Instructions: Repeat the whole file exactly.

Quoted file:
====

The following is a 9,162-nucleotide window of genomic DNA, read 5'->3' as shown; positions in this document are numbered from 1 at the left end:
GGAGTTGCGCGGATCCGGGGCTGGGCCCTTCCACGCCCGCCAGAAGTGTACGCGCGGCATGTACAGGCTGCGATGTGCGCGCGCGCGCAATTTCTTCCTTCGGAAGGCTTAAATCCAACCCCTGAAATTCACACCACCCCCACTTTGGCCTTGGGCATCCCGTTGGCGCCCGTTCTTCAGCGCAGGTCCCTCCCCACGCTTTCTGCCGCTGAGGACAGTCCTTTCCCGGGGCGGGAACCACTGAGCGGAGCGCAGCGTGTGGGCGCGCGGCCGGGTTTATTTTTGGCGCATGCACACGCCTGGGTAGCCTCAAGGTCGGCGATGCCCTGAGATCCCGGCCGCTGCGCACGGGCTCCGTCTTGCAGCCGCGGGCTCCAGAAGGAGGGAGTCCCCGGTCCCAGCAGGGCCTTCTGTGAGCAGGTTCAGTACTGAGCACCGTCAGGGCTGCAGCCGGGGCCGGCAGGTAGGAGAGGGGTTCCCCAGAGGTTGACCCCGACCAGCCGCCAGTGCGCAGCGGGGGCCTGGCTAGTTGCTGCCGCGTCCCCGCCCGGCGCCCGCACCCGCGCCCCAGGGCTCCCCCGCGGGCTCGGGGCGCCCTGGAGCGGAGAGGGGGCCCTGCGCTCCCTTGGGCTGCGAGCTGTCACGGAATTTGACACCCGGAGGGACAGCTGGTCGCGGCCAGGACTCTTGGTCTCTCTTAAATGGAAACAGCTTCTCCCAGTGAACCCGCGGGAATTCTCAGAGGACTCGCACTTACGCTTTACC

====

The following is a 9,162-nucleotide window of genomic DNA, read 5'->3' as shown; positions in this document are numbered from 1 at the left end:
GGAGTTGCGCGGATCCGGGGCTGGGCCCTTCCACGCCCGCCAGAAGTGTACGCGCGGCATGTACAGGCTGCGATGTGCGCGCGCGCGCAATTTCTTCCTTCGGAAGGCTTAAATCCAACCCCTGAAATTCACACCACCCCCACTTTGGCCTTGGGCATCCCGTTGGCGCCCGTTCTTCAGCGCAGGTCCCTCCCCACGCTTTCTGCCGCTGAGGACAGTCCTTTCCCGGGGCGGGAACCACTGAGCGGAGCGCAGCGTGTGGGCGCGCGGCCGGGTTTATTTTTGGCGCATGCACACGCCTGGGTAGCCTCAAGGTCGGCGATGCCCTGAGATCCCGGCCGCTGCGCACGGGCTCCGTCTTGCAGCCGCGGGCTCCAGAAGGAGGGAGTCCCCGGTCCCAGCAGGGCCTTCTGTGAGCAGGTTCAGTACTGAGCACCGTCAGGGCTGCAGCCGGGGCCGGCAGGTAGGAGAGGGGTTCCCCAGAGGTTGACCCCGACCAGCCGCCAGTGCGCAGCGGGGGCCTGGCTAGTTGCTGCCGCGTCCCCGCCCGGCGCCCGCACCCGCGCCCCAGGGCTCCCCCGCGGGCTCGGGGCGCCCTGGAGCGGAGAGGGGGCCCTGCGCTCCCTTGGGCTGCGAGCTGTCACGGAATTTGACACCCGGAGGGACAGCTGGTCGCGGCCAGGACTCTTGGTCTCTCTTAAATGGAAACAGCTTCTCCCAGTGAACCCGCGGGAATTCTCAGAGGACTCGCACTTACGCTTTACC